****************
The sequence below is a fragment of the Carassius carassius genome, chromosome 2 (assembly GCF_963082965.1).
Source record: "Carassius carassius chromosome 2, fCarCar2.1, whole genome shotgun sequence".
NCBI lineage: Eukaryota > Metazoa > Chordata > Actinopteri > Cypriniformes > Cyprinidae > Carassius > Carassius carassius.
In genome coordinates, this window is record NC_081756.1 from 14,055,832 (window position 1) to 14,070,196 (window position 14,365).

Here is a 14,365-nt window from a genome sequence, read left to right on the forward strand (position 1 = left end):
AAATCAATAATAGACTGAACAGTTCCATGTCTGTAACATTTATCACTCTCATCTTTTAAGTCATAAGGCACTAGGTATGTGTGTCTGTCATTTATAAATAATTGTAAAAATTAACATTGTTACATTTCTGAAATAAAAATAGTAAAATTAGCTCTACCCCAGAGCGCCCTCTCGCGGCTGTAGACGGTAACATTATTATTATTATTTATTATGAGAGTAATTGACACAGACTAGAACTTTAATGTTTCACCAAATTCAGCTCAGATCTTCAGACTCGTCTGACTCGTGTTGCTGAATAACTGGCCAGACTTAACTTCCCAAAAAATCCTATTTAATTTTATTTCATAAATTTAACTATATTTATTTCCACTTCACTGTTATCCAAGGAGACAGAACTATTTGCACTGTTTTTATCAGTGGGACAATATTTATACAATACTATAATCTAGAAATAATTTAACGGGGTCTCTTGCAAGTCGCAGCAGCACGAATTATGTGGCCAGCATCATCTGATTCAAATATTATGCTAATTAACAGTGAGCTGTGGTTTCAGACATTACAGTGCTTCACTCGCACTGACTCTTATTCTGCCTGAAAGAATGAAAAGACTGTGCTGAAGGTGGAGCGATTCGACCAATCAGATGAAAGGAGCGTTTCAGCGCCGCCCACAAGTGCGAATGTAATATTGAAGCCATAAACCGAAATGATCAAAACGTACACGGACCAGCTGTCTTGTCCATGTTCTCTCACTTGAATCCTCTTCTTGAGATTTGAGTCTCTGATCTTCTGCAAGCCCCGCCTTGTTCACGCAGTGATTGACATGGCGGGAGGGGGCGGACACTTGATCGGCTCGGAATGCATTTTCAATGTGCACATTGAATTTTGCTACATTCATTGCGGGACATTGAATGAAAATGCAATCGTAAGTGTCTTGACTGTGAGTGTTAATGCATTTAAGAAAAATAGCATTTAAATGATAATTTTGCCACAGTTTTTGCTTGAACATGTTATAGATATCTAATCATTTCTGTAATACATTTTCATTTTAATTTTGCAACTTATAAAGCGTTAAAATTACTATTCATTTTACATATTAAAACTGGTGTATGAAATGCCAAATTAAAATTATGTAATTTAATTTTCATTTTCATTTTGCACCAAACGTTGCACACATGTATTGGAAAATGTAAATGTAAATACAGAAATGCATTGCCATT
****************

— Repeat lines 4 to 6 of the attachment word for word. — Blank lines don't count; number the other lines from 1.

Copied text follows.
In genome coordinates, this window is record NC_081756.1 from 14,055,832 (window position 1) to 14,070,196 (window position 14,365).

Here is a 14,365-nt window from a genome sequence, read left to right on the forward strand (position 1 = left end):
AAATCAATAATAGACTGAACAGTTCCATGTCTGTAACATTTATCACTCTCATCTTTTAAGTCATAAGGCACTAGGTATGTGTGTCTGTCATTTATAAATAATTGTAAAAATTAACATTGTTACATTTCTGAAATAAAAATAGTAAAATTAGCTCTACCCCAGAGCGCCCTCTCGCGGCTGTAGACGGTAACATTATTATTATTATTTATTATGAGAGTAATTGACACAGACTAGAACTTTAATGTTTCACCAAATTCAGCTCAGATCTTCAGACTCGTCTGACTCGTGTTGCTGAATAACTGGCCAGACTTAACTTCCCAAAAAATCCTATTTAATTTTATTTCATAAATTTAACTATATTTATTTCCACTTCACTGTTATCCAAGGAGACAGAACTATTTGCACTGTTTTTATCAGTGGGACAATATTTATACAATACTATAATCTAGAAATAATTTAACGGGGTCTCTTGCAAGTCGCAGCAGCACGAATTATGTGGCCAGCATCATCTGATTCAAATATTATGCTAATTAACAGTGAGCTGTGGTTTCAGACATTACAGTGCTTCACTCGCACTGACTCTTATTCTGCCTGAAAGAATGAAAAGACTGTGCTGAAGGTGGAGCGATTCGACCAATCAGATGAAAGGAGCGTTTCAGCGCCGCCCACAAGTGCGAATGTAATATTGAAGCCATAAACCGAAATGATCAAAACGTACACGGACCAGCTGTCTTGTCCATGTTCTCTCACTTGAATCCTCTTCTTGAGATTTGAGTCTCTGATCTTCTGCAAGCCCCGCCTTGTTCACGCAGTGATTGACATGGCGGGAGGGGGCGGACACTTGATCGGCTCGGAATGCATTTTCAATGTGCACATTGAATTTTGCTACATTCATTGCGGGACATTGAATGAAAATGCAATCGTAAGTGTCTTGACTGTGAGTGTTAATGCATTTAAGAAAAATAGCATTTAAATGATAATTTTGCCACAGTTTTTGCTTGAACATGTTATAGATATCTAATCATTTCTGTAATACATTTTCATTTTAATTTTGCAACTTATAAAGCGTTAAAATTACTATTCATTTTACATATTAAAACTGGTGTATGAAATGCCAAATTAAAATTATGTAATTTAATTTTCATTTTCATTTTGCACCAAACGTTGCACACATGTATTGGAAAATGTAAATGTAAATACAGAAATGCATTGCCATT